It’s not that easy to find good research that properly explains perimenopausal weight gain (health research is sexist, but that’s another story). What part do our hormones, and what part do any decreased levels of physical activity, play? Is it 50/50? 80/20? Does it vary from person to person? What about ageing and genetic factors?

Maddy*, a 45-year-old teacher from Christchurch, says: “It’s not easy to find actual research-based information on how our body responds to the changes in hormone levels. For instance, we’re told that we’ll automatically gain weight [during perimenopause] because our body metabolism changes, when in fact researchers have shown that there’s a drop in [physical] activity which is a huge factor. We need to be mindful of our health and fitness so we can still do what we want to in the future. That’s a truckload higher on the priority list than ‘Look trim!”

Chloe, a 47-year-old lawyer from Auckland, has also done some personal research on perimenopausal weight gain. From her understanding, both hormone changes and a decline in physical activity can play a role. “We’re bombarded with the retain-your-looks messages rather than work to retain your health/movement etc,” Chloe says. But she doesn’t think the focus should be on looks. “In saying that, I don’t like the opposite stuff when people push back: like ‘accept your middle-aged spread, that’s what happens, you can’t do anything about it’… because that’s not right either.” As in, there are health reasons to not gain too much weight.

No one is trying to discourage women from having a healthy lifestyle with enough physical activity. Still, the notion that we’re expected to eat less and exercise more than we’ve ever done to ‘fight the middle-aged spread’ makes this a feminist issue. Blame and shame can creep into this – you know, worrying others might think ‘oh, she let herself go’. But why the f**k should we feel embarrassed about our bodies? Why should we have to dress a certain way to cover up our tummies? Why should we have to really restrict our diet?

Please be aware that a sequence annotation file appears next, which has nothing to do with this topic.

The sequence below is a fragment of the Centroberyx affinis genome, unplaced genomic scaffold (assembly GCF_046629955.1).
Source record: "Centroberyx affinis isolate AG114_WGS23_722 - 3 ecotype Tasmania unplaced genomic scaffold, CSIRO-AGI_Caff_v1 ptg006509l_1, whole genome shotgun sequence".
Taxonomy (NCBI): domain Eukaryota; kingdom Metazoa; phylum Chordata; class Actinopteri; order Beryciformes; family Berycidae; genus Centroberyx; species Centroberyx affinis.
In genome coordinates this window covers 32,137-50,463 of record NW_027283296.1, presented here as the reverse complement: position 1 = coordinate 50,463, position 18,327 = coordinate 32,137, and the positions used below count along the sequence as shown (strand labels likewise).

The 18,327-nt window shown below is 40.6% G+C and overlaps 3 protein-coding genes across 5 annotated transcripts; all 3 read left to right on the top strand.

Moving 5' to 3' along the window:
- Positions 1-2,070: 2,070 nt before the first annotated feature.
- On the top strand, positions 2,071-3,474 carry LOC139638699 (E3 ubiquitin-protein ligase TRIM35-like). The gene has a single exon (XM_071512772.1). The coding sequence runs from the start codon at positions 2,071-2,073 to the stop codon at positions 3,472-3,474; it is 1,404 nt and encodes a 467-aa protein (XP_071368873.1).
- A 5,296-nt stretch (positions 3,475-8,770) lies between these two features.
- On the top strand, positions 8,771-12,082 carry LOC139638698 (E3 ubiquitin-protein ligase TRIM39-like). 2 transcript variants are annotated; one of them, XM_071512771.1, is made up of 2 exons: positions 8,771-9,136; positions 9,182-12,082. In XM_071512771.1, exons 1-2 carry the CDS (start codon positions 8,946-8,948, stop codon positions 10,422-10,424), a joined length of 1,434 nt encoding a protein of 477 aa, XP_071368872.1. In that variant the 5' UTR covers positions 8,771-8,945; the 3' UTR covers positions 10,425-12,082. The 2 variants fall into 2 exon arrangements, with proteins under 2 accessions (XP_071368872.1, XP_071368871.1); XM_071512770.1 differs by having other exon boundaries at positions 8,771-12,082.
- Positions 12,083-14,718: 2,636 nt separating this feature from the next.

Some peri-menopausal women make separate meals for themselves and another for their family, then they have to ignore the pasta bake while they contemplate their salad. Also, somehow women are meant to do this, and deal with other perimenopausal symptoms, while we’re busy with our jobs, kids, finances, housework, the mental load etc.

This is also about modelling our attitudes to our bodies to our daughters and other girls. The “I must lose weight” message isn’t helpful at a time where many of them are self-conscious about their bodies.

So is there any way we can say ‘screw you’ to any embarrassment, and work toward accepting perimenopausal weight gain? Can we try to stay healthy while also practising body acceptance? Yes, it’s goddamn hard in a society like ours, but you can adapt, says Mel, a 47-year-old speech therapist. “There have been big changes in my body [since perimenopause began]. Before that I’d always been pretty skinny. I’m still getting my head around it: changing the type of clothing from what I used to like, and wear more comfortable clothes, such as high and elasticated waists, plus following fashion via normal-sized women, and continuing to do sports which make me feel strong. These have made things more tolerable for me.”

Find yourself a good doctor. Pam, from Nelson, says: “I’m ‘only’ 41 but have been in the throws of perimenopause for two years. A 10kg weight gain and a sudden apron [layer of abdomen fat] within six months. Until I got treatment for endometriosis, and my gynaecologist said I’m in peri-menopause, my GP had just said I need to eat less and exercise more. Helpful!” Multiple women say many GPs aren’t great at dealing with perimenopause at all, let alone the weight-gain aspect.

Charlotte, a 46-year-old writer from Wellington, says “hope your doctor is female and older to understand what you are going through. Otherwise, it’s a struggle to be heard. Apparently stress and other issues come into play when hitting perimenopause, but, again, [there’s] so little info available. My body shape has definitely changed. Not for the better, but as long as I can keep active doing the things I love – surfing, hiking, biking etc – then I’m okay with it. The other side of the weight gain is the weird feeling of giving less and less of a f**k about this stuff the older I’m getting. I’m less interested in what others think of me, [which is] liberating.”

Patrida Sutton, a 50-year-old from Auckland, puts it  best. “No one has a go at a middle-aged cat whose tummy starts losing its tone and becomes saggy and pouchy, yet women are treated like it’s a personal failing when their bodies age similarly. Why are we more accepting of other species’ natural ageing than of our own?”